The Basque Country begins vaccinating against monkeypox to control the virus

He receives 141 doses from the Ministry of Health, 80 of which landed in Biscay because it is the territory with the most cases

Koldo Dominguez

Osakidetza today began distributing the vaccine against
monkey poxillness that has already caused
two dead in Spain and which has been declared a global public health emergency by the WHO. The Basque Country has received from the Ministry of Health a total of 141 doses out of the 5,300 it has to date in an attempt to control the
expansion of this virus. The distribution between the different autonomous communities was made according to “the population and the number of cases”.

Monkeypox: reasons for concern

This same criterion is the one that Osakidetza used to distribute prophylaxis among the three historical territories. In this sense, he attributed 80 injectables to Bizkaia (57% of the total), 46 to Gipuzkoa (33%) and 14 to Álava (10%). These figures confirm that Biscay is the province with the most “eligible population” and, therefore, with the most confirmed positives. According to the latest official figures communicated by the ministry, 98 contaminations had been confirmed in the Basque Country as of July 28.

As the availability of vaccines is currently limited (the central government expects to receive a shipment of 7,000 units in the coming days), the Public Health Commission has established a series of criteria to prioritize the administration of serums, which are the ones Osakidetza used to distribute his 141 doses. Vaccination is recommended in two ways: to improve the situation of infected people and to prevent contagion in the population at risk.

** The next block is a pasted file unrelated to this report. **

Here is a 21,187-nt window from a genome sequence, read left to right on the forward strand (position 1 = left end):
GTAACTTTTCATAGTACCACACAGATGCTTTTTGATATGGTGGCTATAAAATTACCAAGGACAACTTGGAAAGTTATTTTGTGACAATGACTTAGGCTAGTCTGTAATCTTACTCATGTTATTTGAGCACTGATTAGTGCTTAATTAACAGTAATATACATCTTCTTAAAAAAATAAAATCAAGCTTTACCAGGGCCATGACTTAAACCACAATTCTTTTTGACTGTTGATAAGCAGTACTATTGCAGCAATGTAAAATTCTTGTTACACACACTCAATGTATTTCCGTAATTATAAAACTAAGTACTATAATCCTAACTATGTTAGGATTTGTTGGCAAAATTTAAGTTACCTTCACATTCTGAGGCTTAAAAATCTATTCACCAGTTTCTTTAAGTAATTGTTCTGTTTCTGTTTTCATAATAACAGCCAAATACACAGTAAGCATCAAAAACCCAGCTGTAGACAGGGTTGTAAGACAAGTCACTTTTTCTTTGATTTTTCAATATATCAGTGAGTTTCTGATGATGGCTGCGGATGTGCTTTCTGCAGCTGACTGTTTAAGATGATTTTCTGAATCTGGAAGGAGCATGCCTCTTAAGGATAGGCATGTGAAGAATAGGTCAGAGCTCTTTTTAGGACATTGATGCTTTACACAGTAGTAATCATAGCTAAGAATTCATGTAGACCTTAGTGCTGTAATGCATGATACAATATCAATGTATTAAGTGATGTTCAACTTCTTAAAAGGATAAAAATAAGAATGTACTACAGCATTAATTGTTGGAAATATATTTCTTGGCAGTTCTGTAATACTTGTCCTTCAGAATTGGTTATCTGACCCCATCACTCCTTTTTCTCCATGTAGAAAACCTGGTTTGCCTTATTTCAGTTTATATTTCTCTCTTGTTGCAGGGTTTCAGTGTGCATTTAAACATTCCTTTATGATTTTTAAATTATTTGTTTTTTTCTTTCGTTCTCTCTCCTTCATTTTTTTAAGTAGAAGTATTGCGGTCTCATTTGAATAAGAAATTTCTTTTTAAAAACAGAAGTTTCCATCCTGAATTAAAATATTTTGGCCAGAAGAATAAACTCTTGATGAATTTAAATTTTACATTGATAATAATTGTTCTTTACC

Experts advise post-exposure vaccination for infected people (if they receive the dose between four and fourteen days after infection, the risks of serious illness are reduced), for close contacts of HIV-positive people – especially HIV-positive patients , pregnant women, children and immunocompromised people – and for healthcare workers; and pre-exposure vaccination for people aged 18-45 who engage in high-risk sex, especially men who have sex with men and who have not previously been vaccinated against smallpox.

Despite the fact that the full guideline recommended by the manufacturing laboratory is two doses, those chosen will only receive one, pending the arrival of new shipments in Spain. Osakidetza staff are the ones who, in accordance with these protocols, carry out “active recruitment” among the “eligible population” to select the first 141 Basques to receive the serum. “The vaccine is safe,” Osakidetza insisted in a statement. “The side effects that may occur are similar to those of other vaccines: pain, redness at the injection site, headache and muscle aches. They are light and short-lived,” he reports.

Experts still do not have reliable data on the effectiveness of this vaccine in the current epidemic or on the level of protection it generates, but health authorities are calling on the “target population” to come and be vaccinated if they are selected.

The monkeypox vaccine, called Imvanex in Europe and Jynneos in the United States, is produced by only one laboratory in the world, the Danish Bavarian Nordic, which is now overwhelmed by the requests it receives from all countries. As with vaccines against Covid-19, Europe buys in common, but it encounters enormous competition. While the EU has formalized the acquisition of 110,000 doses, the United States has some 786,000, to which are added the 340,000 it had before the epidemic. And the lack of vaccines could worsen in the coming weeks, after countries like Brazil announced massive purchases to stop their epidemics.

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